And if he had any doubts about the race being good for the city’s music scene, last year’s event should have sealed the deal: A couple of musicians who met as MVR participants in 2013 — Alex Haager, then of the band Magic Fight, and Sierra Frost, then of Clintongore — fell in love, and are now married, and living in Portland, as co-owners of the Oakland/Portland-based Breakup Records. They’re also in this year’s Music Video Race, competing in their new band Bed

So, you know. Even if you don’t have a musical or filmmaking bone in your body, there just might be something at the finish-line party for ya. As “how we met” stories go, speed-music-video-making sounds way more punk rock than speed-dating. 

MUSIC VIDEO RACE PREMIERE PARTY W/ RIN TIN TIGER, BED.

July 20, 7pm, $14-$16

The Independent

628 Divisadero, SF

www.theindependentsf.com

www.musicvideorace.com

Start your engines

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esilvers@sfbg.com

Everyone knows that true artists do their best work right before deadline. [Ed note: I may or may not be writing this an hour or so before mine.]

Now in its third year, the Music Video Race is an annual San Francisco tradition that takes this dictum to heart, pairing 16 different musical acts with 16 filmmakers for a challenge that makes that “find a flag in the middle of this big fake nose filled with green goop” thing on Double Dare seem like a cakewalk: Conceive, film, and edit an entire music video in 48 hours.

After accepting applications from both filmmakers and musicians for roughly two months, MVR organizers matched up pairs by random drawing at 7:30pm on Friday, July 11, turning the teams loose around the Bay Area, with a final deadline of 8pm on Sunday, July 13. This year’s bands include SF’s Rin Tin Tiger (which will cap their participation with a headlining spot at the video release party, held at The Independent Sun/20), Oakland’s Bill Baird (fresh from rocking Phono del Sol), Rich Girls, Lemme Adams, and bed. [Another ed note: Yours truly will be helping to judge said videos, and I’m rather excited about it.]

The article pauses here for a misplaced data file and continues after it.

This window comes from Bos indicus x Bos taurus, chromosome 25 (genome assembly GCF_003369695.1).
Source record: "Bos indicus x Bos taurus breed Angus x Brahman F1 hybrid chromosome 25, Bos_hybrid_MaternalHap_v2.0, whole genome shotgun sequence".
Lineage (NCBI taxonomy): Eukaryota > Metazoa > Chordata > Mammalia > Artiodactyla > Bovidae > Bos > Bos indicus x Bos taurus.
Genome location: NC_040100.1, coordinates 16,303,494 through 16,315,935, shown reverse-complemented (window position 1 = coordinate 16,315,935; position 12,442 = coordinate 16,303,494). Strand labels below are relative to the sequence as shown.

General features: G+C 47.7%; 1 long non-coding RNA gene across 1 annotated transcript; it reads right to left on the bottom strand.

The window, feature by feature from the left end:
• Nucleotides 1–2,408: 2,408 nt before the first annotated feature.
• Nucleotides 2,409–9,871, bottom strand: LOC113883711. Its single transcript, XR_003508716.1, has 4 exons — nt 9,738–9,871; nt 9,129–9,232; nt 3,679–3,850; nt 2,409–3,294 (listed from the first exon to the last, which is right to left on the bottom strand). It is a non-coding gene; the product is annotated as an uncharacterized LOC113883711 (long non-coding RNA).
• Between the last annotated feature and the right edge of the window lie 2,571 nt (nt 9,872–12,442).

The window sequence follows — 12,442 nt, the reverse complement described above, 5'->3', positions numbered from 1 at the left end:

“We try to pick a diverse group of bands — we don’t want 20 garage bands or folk acts, etc. There’s so much variety in the Bay, and we really ant to respect that,” says Tim Lillis, an MVR founder, of how they select the participants. “But beyond that, we’re mostly just looking for flexibility, a willingness to roll with the punches, a sense of adventure.”

New this year: We Bay Area-dwellers aren’t so special anymore. The MVR is expanding to Austin and LA, over the weekends of Sept. 5-7 and Nov. 7-9, respectively.

“We’ve had a few really expansive years here, and I think this will help people understand that this isn’t just a San Francisco thing — we’re stoked to help local scenes build themselves,” says Lillis.

For an extended version of this interview, check out the Noise blog this week (www.sfbg.com/noise) and for more info or tickets to the premiere party, visit www.musicvideorace.com.

 

MUSIC VIDEO RACE PREMIERE PARTY W/ RIN TIN TIGER, BED.

July 20, 7pm, $14-$16

The Independent

628 Divisadero, SF

www.theindependentsf.com

Live Shots: Phono del Sol 2014